“Yes, of course.” She patted his cheek. Branch felt skeptical. All the other women Branch had known intimately had seemed more responsive during sex, and it was clear when they had had an orgasm and when they had not. Again, he was not sure about Esme.
A curious thing happened when Esme left. She had put on her robe and closed the door, when Branch heard her gasp, then ask, “Elsie! What are you doing up so late?”
He heard Elsie’s calm, confident little voice. “I couldn’t sleep, so I took a walk.”
“You’d better get back. Your folks will worry about you.”
“No they won’t. They know I won’t go outside.”
“Well, anyway, you should be asleep.”
“Ok. Night.”
“Good night.”

The next morning when Branch came down for breakfast, he noticed Elsie sitting by herself at a table in one of the lobby bay windows. She had a pad of paper and a box of crayons, and was absorbed in drawing. She reminded him of Celia’s little boy and the short-lived fantasies he had entertained about fatherhood. She was totally focused on her art, and totally confident about each stroke. He moved closer to take a look. It was like other kid art he had seen, in that people tended to be mostly sticks and circles, and the sky was a blue line at the top with a bright yellow sun, and the ocean was a blue line at the bottom. But it was unlike other kid art in that Elsie seemed to have a sense of color. The blue of the sky was different from the blue of the sea. The people were clothed in remarkable colors and had details like glasses and whiskers and long or short hair.
“That’s a very pretty picture,” Branch said.
“I know,” Elsie said without looking up, “I’m a good artist.”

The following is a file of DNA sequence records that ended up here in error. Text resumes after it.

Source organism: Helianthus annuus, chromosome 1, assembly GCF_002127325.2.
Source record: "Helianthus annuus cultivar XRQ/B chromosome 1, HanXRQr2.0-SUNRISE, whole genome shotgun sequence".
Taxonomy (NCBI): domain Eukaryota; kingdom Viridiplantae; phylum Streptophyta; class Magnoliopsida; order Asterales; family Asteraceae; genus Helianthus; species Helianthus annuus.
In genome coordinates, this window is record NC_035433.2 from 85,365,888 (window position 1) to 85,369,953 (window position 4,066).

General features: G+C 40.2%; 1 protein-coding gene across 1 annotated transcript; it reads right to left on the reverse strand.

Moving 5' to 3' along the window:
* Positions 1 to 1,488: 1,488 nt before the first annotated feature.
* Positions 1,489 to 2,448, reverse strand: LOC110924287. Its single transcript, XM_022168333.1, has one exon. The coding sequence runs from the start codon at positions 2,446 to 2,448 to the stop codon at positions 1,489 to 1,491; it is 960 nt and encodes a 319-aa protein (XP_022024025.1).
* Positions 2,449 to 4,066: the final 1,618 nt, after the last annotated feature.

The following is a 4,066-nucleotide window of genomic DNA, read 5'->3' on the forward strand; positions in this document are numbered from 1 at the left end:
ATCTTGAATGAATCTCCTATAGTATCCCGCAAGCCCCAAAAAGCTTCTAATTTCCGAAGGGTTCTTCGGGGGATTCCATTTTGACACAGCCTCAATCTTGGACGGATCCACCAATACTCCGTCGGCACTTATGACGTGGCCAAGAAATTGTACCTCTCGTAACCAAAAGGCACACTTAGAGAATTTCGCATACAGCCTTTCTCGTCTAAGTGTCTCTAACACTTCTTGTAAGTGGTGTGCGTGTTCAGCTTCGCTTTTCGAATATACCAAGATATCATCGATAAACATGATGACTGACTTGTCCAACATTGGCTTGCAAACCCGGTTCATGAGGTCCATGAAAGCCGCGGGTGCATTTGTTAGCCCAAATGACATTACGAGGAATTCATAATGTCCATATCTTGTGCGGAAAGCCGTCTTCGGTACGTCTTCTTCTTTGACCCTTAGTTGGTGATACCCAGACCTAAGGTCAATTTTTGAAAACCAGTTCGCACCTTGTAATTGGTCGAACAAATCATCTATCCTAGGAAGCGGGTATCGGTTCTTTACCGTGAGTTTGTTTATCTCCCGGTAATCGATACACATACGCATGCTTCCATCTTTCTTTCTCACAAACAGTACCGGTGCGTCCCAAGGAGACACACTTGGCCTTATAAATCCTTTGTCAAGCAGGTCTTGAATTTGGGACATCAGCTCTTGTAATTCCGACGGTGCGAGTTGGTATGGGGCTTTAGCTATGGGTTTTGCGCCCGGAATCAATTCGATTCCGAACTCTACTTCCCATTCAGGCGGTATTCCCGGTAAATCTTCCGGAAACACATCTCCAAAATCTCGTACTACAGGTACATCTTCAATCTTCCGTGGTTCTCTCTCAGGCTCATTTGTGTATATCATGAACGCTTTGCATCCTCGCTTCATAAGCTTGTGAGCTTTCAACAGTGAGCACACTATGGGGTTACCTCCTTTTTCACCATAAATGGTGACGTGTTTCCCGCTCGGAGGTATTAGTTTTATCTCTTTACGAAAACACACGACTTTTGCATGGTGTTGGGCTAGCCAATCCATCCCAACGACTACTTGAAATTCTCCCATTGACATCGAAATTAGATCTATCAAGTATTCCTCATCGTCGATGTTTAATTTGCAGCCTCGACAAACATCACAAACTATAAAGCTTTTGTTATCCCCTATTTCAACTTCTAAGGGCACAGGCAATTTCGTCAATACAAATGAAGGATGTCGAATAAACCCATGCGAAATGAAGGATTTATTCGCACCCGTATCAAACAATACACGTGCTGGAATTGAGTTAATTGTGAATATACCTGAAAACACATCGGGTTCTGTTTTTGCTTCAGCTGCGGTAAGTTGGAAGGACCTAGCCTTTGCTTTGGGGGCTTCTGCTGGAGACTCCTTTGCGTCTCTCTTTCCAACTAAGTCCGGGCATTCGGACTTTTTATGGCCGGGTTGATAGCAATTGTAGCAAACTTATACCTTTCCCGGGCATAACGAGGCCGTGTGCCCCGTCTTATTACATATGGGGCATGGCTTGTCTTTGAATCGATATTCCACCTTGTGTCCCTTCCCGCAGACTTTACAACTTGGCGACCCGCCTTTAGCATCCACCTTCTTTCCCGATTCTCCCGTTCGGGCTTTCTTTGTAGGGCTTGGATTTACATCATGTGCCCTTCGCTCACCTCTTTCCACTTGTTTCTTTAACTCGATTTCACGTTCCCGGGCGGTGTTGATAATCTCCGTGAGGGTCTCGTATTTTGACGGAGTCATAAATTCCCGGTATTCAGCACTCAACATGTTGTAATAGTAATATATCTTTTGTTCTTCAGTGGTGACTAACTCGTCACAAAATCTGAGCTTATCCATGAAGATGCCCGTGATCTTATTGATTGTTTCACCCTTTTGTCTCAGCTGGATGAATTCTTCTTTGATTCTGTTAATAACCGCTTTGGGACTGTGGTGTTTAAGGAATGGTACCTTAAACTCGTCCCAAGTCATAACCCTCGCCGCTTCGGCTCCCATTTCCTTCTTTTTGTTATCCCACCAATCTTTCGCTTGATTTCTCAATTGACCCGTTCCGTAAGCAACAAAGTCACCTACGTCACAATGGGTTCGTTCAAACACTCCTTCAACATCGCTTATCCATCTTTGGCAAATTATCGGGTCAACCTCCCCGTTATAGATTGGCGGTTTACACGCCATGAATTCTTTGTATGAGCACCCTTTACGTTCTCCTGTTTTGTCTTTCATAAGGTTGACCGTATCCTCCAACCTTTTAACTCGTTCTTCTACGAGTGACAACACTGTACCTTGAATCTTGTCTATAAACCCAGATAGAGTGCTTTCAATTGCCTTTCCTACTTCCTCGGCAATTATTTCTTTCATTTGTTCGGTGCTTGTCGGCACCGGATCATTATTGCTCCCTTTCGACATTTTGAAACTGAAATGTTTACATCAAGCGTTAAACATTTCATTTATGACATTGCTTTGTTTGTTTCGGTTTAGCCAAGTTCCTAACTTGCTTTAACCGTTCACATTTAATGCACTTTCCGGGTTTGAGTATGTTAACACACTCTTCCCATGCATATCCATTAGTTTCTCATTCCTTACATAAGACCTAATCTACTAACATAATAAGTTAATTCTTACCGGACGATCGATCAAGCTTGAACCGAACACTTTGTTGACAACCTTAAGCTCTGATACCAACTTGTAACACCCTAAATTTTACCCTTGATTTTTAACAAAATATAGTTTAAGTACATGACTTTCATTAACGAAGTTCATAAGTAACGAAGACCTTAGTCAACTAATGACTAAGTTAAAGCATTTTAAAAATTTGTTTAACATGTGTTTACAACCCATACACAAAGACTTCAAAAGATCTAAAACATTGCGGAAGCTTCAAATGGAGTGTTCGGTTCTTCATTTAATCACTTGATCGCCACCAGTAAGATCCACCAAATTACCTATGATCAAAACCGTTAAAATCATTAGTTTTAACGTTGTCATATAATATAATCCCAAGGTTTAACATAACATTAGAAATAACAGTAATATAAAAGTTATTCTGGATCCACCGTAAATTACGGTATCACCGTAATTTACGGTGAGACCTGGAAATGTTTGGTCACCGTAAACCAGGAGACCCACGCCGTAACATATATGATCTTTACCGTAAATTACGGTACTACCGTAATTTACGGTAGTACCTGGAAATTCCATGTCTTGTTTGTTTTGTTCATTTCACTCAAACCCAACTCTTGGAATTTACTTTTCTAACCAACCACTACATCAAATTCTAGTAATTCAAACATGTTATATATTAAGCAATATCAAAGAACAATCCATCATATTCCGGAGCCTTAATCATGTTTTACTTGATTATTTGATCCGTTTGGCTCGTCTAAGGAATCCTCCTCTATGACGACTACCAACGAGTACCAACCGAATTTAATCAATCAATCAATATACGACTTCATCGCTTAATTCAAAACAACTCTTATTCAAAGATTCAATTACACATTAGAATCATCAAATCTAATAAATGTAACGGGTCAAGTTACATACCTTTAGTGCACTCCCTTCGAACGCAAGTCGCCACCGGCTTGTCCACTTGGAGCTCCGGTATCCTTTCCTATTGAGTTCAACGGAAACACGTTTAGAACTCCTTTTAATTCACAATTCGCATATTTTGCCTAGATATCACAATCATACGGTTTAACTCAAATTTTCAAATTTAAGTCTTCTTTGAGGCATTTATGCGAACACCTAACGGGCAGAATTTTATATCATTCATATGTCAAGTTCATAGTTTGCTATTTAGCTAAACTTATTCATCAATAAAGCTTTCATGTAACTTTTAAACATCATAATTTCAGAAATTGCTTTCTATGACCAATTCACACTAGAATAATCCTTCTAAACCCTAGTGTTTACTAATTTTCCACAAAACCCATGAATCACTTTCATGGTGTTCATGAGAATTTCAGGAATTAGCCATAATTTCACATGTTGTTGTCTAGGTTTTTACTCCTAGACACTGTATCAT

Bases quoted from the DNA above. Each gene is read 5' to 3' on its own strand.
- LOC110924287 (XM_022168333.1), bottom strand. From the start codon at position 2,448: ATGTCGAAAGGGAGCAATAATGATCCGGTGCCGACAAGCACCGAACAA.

“I’ll say. My name is Aldo.”
She looked up calmly. “I know. My daddy told everybody who you were.”
“Do you like music as well as art?”
“I like it but not as much. I squeak too much when I play.”
“What do you play?”
“Violin. I know all of first position.”
“That’s good. Keep playing, and after a while you won’t squeak.”
She returned her attention to her picture. “I know. That’s what Mom says.”
At breakfast, Elsie went to several tables to show off her picture. The honorary grandparents praised and petted her until Phoebe, her mother, made her sit down and eat.
The ensembles had been changed for the morning session. Branch had noticed Esme talking earnestly to a skeptical Gerald last night after dinner. Finally Gerald had given an “if that’s what you want” gesture and walked off. So Branch was surprised to see Esme’s piano quintet group include Daphne, Margo, Sharon, and Harriet. He was relieved to have Harriet out of his own group, but he would miss playing with Margo. His own group was made up of Asa, the cellist, and violinists Sheila and Myron, the Einstein look-alike.